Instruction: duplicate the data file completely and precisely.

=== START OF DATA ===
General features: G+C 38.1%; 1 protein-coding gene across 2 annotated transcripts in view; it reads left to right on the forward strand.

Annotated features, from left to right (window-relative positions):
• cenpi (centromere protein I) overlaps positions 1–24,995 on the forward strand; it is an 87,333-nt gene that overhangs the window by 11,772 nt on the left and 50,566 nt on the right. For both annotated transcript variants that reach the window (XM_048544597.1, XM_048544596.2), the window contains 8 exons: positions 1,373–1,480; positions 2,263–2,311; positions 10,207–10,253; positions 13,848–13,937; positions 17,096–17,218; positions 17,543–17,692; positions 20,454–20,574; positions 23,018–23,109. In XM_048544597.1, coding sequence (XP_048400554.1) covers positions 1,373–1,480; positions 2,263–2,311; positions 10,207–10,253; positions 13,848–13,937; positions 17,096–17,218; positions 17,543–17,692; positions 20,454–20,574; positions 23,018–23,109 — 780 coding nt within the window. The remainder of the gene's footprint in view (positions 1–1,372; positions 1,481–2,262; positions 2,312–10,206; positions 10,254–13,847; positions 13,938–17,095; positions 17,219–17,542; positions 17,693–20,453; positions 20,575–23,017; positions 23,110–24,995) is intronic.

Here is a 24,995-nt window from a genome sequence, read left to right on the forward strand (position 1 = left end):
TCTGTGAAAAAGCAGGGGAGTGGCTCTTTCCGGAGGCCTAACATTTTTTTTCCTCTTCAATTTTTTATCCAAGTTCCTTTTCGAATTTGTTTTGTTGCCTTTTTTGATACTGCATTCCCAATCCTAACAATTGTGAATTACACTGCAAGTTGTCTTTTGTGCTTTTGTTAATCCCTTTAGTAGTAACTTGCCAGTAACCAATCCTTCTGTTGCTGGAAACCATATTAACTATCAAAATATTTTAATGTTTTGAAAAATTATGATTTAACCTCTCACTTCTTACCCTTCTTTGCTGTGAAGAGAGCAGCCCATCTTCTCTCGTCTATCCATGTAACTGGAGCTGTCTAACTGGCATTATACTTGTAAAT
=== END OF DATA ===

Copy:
General features: G+C 38.1%; 1 protein-coding gene across 2 annotated transcripts in view; it reads left to right on the forward strand.

Annotated features, from left to right (window-relative positions):
• cenpi (centromere protein I) overlaps positions 1–24,995 on the forward strand; it is an 87,333-nt gene that overhangs the window by 11,772 nt on the left and 50,566 nt on the right. For both annotated transcript variants that reach the window (XM_048544597.1, XM_048544596.2), the window contains 8 exons: positions 1,373–1,480; positions 2,263–2,311; positions 10,207–10,253; positions 13,848–13,937; positions 17,096–17,218; positions 17,543–17,692; positions 20,454–20,574; positions 23,018–23,109. In XM_048544597.1, coding sequence (XP_048400554.1) covers positions 1,373–1,480; positions 2,263–2,311; positions 10,207–10,253; positions 13,848–13,937; positions 17,096–17,218; positions 17,543–17,692; positions 20,454–20,574; positions 23,018–23,109 — 780 coding nt within the window. The remainder of the gene's footprint in view (positions 1–1,372; positions 1,481–2,262; positions 2,312–10,206; positions 10,254–13,847; positions 13,938–17,095; positions 17,219–17,542; positions 17,693–20,453; positions 20,575–23,017; positions 23,110–24,995) is intronic.

Here is a 24,995-nt window from a genome sequence, read left to right on the forward strand (position 1 = left end):
TCTGTGAAAAAGCAGGGGAGTGGCTCTTTCCGGAGGCCTAACATTTTTTTTCCTCTTCAATTTTTTATCCAAGTTCCTTTTCGAATTTGTTTTGTTGCCTTTTTTGATACTGCATTCCCAATCCTAACAATTGTGAATTACACTGCAAGTTGTCTTTTGTGCTTTTGTTAATCCCTTTAGTAGTAACTTGCCAGTAACCAATCCTTCTGTTGCTGGAAACCATATTAACTATCAAAATATTTTAATGTTTTGAAAAATTATGATTTAACCTCTCACTTCTTACCCTTCTTTGCTGTGAAGAGAGCAGCCCATCTTCTCTCGTCTATCCATGTAACTGGAGCTGTCTAACTGGCATTATACTTGTAAAT